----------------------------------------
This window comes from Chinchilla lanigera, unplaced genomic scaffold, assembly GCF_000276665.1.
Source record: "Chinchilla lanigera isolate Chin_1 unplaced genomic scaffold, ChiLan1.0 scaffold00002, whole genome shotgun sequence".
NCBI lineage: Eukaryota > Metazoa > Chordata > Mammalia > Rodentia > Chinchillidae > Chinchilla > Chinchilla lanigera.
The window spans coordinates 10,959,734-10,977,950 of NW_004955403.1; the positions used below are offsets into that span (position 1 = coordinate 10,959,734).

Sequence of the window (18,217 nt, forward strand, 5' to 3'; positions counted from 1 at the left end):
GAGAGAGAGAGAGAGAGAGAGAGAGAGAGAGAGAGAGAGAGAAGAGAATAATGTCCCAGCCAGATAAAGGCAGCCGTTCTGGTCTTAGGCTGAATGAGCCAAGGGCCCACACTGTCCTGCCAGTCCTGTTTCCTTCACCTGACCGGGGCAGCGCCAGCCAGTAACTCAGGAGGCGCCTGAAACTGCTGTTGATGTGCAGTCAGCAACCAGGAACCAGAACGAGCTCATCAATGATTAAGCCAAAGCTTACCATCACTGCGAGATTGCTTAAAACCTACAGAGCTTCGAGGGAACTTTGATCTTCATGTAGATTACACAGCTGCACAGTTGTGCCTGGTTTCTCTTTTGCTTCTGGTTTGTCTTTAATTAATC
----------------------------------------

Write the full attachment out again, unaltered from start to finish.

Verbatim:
This window comes from Chinchilla lanigera, unplaced genomic scaffold, assembly GCF_000276665.1.
Source record: "Chinchilla lanigera isolate Chin_1 unplaced genomic scaffold, ChiLan1.0 scaffold00002, whole genome shotgun sequence".
NCBI lineage: Eukaryota > Metazoa > Chordata > Mammalia > Rodentia > Chinchillidae > Chinchilla > Chinchilla lanigera.
The window spans coordinates 10,959,734-10,977,950 of NW_004955403.1; the positions used below are offsets into that span (position 1 = coordinate 10,959,734).

Sequence of the window (18,217 nt, forward strand, 5' to 3'; positions counted from 1 at the left end):
GAGAGAGAGAGAGAGAGAGAGAGAGAGAGAGAGAGAGAGAGAAGAGAATAATGTCCCAGCCAGATAAAGGCAGCCGTTCTGGTCTTAGGCTGAATGAGCCAAGGGCCCACACTGTCCTGCCAGTCCTGTTTCCTTCACCTGACCGGGGCAGCGCCAGCCAGTAACTCAGGAGGCGCCTGAAACTGCTGTTGATGTGCAGTCAGCAACCAGGAACCAGAACGAGCTCATCAATGATTAAGCCAAAGCTTACCATCACTGCGAGATTGCTTAAAACCTACAGAGCTTCGAGGGAACTTTGATCTTCATGTAGATTACACAGCTGCACAGTTGTGCCTGGTTTCTCTTTTGCTTCTGGTTTGTCTTTAATTAATC